OBJECTIVE. Intimate partner violence harms victims as well as families and communities. Many barriers account for limited intimate partner violence screening by nurses. The purpose of this study was to measure how participation in a curriculum about screening parents for intimate partner violence, at a pediatric hospital, affects a nurse's knowledge, attitudes, behaviors, and self-efficacy for intimate partner violence screening.
METHODS. In this interventional, longitudinal study, data were collected before participation in an intimate partner violence screening curriculum, after participation, and 3 months later. The measurement tool was adapted from Maiuro's (2000) Self-efficacy for Screening for Intimate Partner Violence Questionnaire.
RESULTS. Sixty-eight pediatric nurses completed all aspects of the study. At baseline, 18 (27%) nurses self-reported seeing a parent with an injury, and of those only 7 (39%) followed up with intimate partner violence screening. Factor analysis was performed on the baseline Self-efficacy for Screening for Intimate Partner Violence Questionnaire by using varimax rotation. Five factors were identified: conflict, fear of offending parent, self-confidence, appropriateness, and attitude. Only fear of offending parent was significantly different from times 1 to 3, indicating that nurses were less fearful after the training. Cronbach's α value for the total questionnaire at baseline was .85. Nurses reported significant improvement (baseline to 3-month follow-up) in several self-efficacy items.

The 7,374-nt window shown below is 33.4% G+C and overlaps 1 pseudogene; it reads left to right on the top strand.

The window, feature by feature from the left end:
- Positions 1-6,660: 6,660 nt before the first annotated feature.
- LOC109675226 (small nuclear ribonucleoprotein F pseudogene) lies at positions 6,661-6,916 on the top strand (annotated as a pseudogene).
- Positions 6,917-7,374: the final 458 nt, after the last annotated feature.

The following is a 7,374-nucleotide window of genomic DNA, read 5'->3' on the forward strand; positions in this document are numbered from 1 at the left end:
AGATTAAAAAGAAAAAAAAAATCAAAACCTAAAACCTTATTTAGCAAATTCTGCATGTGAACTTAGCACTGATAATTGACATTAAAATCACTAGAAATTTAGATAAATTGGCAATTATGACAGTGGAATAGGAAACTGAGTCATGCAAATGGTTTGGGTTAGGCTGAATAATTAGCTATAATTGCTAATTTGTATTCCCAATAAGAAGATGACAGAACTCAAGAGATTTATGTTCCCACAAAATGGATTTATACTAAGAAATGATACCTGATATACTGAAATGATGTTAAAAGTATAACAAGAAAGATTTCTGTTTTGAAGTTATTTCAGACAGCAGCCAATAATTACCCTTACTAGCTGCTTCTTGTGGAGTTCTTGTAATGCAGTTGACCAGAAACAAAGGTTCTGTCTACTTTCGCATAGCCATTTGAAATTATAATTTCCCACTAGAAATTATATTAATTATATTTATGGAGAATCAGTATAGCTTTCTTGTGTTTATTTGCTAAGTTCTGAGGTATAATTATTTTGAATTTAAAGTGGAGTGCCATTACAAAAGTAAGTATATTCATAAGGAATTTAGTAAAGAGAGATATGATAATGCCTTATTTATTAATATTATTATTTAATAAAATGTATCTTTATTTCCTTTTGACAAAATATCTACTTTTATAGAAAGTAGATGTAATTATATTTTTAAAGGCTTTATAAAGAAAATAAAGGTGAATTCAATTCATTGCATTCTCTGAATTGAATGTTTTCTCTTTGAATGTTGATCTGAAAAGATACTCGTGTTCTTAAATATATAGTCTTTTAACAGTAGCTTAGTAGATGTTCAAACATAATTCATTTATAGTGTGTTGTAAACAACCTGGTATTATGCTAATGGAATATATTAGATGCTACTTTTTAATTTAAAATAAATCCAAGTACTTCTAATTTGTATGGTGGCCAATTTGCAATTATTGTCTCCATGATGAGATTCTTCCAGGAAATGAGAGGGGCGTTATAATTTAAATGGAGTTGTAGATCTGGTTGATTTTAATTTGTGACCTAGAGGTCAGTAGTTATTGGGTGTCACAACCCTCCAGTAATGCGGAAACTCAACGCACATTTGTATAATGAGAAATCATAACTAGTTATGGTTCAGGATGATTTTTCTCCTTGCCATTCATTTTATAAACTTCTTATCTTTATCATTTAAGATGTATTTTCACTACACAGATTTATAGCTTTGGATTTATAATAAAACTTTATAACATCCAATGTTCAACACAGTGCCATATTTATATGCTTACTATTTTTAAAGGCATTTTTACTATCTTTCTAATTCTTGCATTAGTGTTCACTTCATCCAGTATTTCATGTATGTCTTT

CONCLUSIONS. Participation in a 30-minute curriculum on intimate partner violence screening was associated with improvements in self-efficacy and significantly lower fear of offending parents 3 months after training. Nurses also showed improvement in the perception of resources available for nurses to manage intimate partner violence. Thirty-minute hospital-based curriculums that include victim testimonial video and practice role-playing to simulate parent interactions are recommended.